Interim supt. Harrison ruling out another extended stay with ABSS

Alamance-Burlington interim superintendent Dr. Bill Harrison is ruling out any possible repeat of his previous three-year term as superintendent.

Harrison originally came to ABSS, the first time, as an interim superintendent in July 2014 and agreed to come out of retirement in February 2015 to serve as the permanent superintendent. After 30 years in North Carolina K-12 public education, he retired as superintendent of Cumberland County schools in 2009. Harrison retired from state employment for the second time when he ended his three-year tenure as the ABSS superintendent in May 2018.

Harrison, 71, seemed to confirm this week his intention to stick to the six-month term for which he was hired last week as the interim superintendent of ABSS. His current employment contract with ABSS runs through September 18 of this year.

“Thank you all for the well wishes; thank you all for the confidence,” Harrison said toward the conclusion of the school board’s meeting Monday night. “The reception has been overwhelming.

“[We’ve] to a lot of work to do in six months, and I will support you in any way that I can,” the interim superintendent said. “But it’s important that you get the right person up here [in the superintendent’s seat on the dais] come September 19. I will support him or her any way that I can. I was glad to hear that was on the agenda tonight, not because I want to get out of here already but because I know the realities of the retirement system and my circumstances.”

School board chairman Sandy Ellington-Graves had broached the topic earlier in the evening, asking her fellow board members to start thinking about what process they would like to use to search for a permanent successor to former superintendent Dr. Dain Butler, who resigned March 4.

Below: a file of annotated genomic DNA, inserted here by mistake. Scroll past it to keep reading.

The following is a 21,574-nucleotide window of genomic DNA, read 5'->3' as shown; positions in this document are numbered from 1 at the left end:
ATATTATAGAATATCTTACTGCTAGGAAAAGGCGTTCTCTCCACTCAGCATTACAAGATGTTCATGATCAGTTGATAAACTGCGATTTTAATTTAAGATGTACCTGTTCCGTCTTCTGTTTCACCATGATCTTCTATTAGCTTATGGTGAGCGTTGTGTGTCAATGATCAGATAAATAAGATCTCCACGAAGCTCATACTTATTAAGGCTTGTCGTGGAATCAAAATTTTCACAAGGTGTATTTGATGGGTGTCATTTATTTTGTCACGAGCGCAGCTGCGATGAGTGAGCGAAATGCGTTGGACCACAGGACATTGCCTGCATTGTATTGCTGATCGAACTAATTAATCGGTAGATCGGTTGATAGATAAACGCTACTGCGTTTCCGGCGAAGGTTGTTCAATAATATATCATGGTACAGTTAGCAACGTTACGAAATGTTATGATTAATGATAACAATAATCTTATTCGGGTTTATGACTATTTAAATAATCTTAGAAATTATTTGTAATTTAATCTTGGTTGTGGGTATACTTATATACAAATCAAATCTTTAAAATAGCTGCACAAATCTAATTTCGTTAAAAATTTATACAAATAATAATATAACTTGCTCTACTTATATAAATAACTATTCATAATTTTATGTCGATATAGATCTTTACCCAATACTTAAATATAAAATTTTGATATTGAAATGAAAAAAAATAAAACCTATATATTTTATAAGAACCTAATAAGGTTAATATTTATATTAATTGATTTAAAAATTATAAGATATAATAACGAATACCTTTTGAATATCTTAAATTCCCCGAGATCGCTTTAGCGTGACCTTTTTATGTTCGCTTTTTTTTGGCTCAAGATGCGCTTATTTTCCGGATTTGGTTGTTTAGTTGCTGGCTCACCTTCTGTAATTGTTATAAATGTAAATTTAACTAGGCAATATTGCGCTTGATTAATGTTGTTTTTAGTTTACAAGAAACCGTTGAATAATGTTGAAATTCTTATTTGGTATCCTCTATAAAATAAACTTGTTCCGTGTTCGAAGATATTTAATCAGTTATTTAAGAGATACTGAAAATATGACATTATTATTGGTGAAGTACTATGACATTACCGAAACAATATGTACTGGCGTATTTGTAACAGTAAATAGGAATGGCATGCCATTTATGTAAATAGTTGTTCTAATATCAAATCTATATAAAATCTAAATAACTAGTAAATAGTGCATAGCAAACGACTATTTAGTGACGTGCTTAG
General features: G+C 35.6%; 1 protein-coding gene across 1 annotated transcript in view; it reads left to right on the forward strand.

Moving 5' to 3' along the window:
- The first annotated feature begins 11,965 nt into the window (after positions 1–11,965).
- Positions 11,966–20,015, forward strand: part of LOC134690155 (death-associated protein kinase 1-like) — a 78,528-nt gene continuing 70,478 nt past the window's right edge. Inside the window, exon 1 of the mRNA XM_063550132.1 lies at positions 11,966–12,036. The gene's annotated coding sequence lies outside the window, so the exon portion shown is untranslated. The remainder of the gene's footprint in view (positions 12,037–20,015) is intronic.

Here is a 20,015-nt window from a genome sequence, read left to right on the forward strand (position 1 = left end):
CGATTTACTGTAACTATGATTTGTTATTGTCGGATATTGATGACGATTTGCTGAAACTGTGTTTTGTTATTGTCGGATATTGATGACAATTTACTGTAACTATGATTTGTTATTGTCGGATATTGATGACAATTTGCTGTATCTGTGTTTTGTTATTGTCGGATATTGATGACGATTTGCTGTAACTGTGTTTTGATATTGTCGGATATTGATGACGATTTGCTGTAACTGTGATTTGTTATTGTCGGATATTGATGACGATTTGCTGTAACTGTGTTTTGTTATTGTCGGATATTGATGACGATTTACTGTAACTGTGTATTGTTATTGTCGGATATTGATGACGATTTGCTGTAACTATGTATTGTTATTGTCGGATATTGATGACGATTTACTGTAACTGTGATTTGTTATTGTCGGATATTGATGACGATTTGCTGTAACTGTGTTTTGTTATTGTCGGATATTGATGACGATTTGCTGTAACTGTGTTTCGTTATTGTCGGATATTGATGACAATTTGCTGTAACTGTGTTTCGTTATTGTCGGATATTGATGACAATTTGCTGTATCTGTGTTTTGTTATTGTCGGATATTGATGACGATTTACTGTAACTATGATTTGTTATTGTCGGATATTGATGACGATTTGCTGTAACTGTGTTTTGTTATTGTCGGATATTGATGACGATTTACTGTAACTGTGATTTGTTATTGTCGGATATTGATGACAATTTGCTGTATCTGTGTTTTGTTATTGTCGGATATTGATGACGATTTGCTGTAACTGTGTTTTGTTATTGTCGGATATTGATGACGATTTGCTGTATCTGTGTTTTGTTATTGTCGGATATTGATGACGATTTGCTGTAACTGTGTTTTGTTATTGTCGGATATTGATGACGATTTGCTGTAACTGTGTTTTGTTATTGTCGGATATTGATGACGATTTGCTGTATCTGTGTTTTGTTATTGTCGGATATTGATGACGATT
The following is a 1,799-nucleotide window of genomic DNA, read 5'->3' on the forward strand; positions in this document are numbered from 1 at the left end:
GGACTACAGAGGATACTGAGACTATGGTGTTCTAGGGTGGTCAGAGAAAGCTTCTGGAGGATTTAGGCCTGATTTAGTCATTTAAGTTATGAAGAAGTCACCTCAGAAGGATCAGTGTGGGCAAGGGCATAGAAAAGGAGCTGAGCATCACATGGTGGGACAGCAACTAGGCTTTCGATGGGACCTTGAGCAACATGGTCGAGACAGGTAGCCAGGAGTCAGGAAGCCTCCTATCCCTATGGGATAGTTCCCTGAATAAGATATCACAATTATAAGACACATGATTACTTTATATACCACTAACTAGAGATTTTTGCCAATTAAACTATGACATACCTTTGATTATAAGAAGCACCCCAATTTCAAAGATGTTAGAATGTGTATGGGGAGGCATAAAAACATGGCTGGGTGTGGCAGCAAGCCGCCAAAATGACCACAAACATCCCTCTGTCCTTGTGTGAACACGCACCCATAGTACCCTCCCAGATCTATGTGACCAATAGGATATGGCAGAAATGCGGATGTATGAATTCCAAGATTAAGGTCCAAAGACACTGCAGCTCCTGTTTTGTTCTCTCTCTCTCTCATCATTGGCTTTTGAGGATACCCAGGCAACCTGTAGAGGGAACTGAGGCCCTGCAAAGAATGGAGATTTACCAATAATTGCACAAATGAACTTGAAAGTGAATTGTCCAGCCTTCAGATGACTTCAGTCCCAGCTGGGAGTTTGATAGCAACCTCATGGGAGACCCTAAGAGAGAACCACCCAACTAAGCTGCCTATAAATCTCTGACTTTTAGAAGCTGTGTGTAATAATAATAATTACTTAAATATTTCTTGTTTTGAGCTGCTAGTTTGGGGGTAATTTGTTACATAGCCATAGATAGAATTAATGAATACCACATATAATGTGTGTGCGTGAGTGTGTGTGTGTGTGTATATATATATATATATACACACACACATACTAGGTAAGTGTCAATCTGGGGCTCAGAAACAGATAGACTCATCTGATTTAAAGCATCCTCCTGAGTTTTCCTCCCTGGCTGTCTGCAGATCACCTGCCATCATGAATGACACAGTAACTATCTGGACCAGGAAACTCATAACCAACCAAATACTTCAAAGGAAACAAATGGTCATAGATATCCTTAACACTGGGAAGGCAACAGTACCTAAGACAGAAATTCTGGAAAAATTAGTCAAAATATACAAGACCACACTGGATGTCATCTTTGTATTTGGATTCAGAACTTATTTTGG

School board members are scheduled to begin discussing the search for a permanent superintendent at their next work session on April 9, Ellington-Graves subsequently confirmed for The Alamance News.

State retirement rules permit Harrison to return to work as a state employee for a finite amount of time without jeopardizing his retirement benefits. He had previously told The Alamance News, in a May 2017 interview, “When you come out of state retirement, [the state] starts another retirement account for you. As long as that stays less than three years, [the state retirement system] can pay that out as a lump sum, or just give me additional retirement checks, small checks.”

Harrison subsequently confirmed this week that state retirement rules prohibit him from working more than six months within a calendar year without jeopardizing his retirement benefits.

In order to lure him out of retirement back in 2015, the school board agreed to pay him an annual state-funded salary of $245,000. Three organizations – Elon University, Glen Raven, and Impact Alamance (the charitable arm of Cone Health) – also agreed to donate a total of $85,000 to ABSS for each year of Harrison’s tenure, raising his total annual pay to $330,000 and making him the highest-paid superintendent in the state at the time.


Another ABSS retiree returning as interim public information officer
In other business, after returning from closed session to review the semi-monthly personnel report and reconvening the open portion of their meeting, school board members voted 6-0 to appoint former ABSS public information officer Jenny Faulkner as a temporary replacement for outgoing PIO Les Atkins, whose resignation took effect Tuesday.

Faulkner had previously served as the school system’s PIO since the late 2000s and retired in June 2022, shortly before Butler officially took over as superintendent the following month.

Faulkner’s term as the interim PIO is scheduled to begin April 8, based on the recommended appointment that school board members voted 6-0 to approve Monday night. School board member Chuck Marsh was absent due to illness, according to the board’s chairman.

Faulkner has agreed to step in temporarily as the PIO until a replacement for Atkins can be hired, though her subsequent employment with ABSS doesn’t have a fixed term, Ellington-Graves told the newspaper Tuesday morning.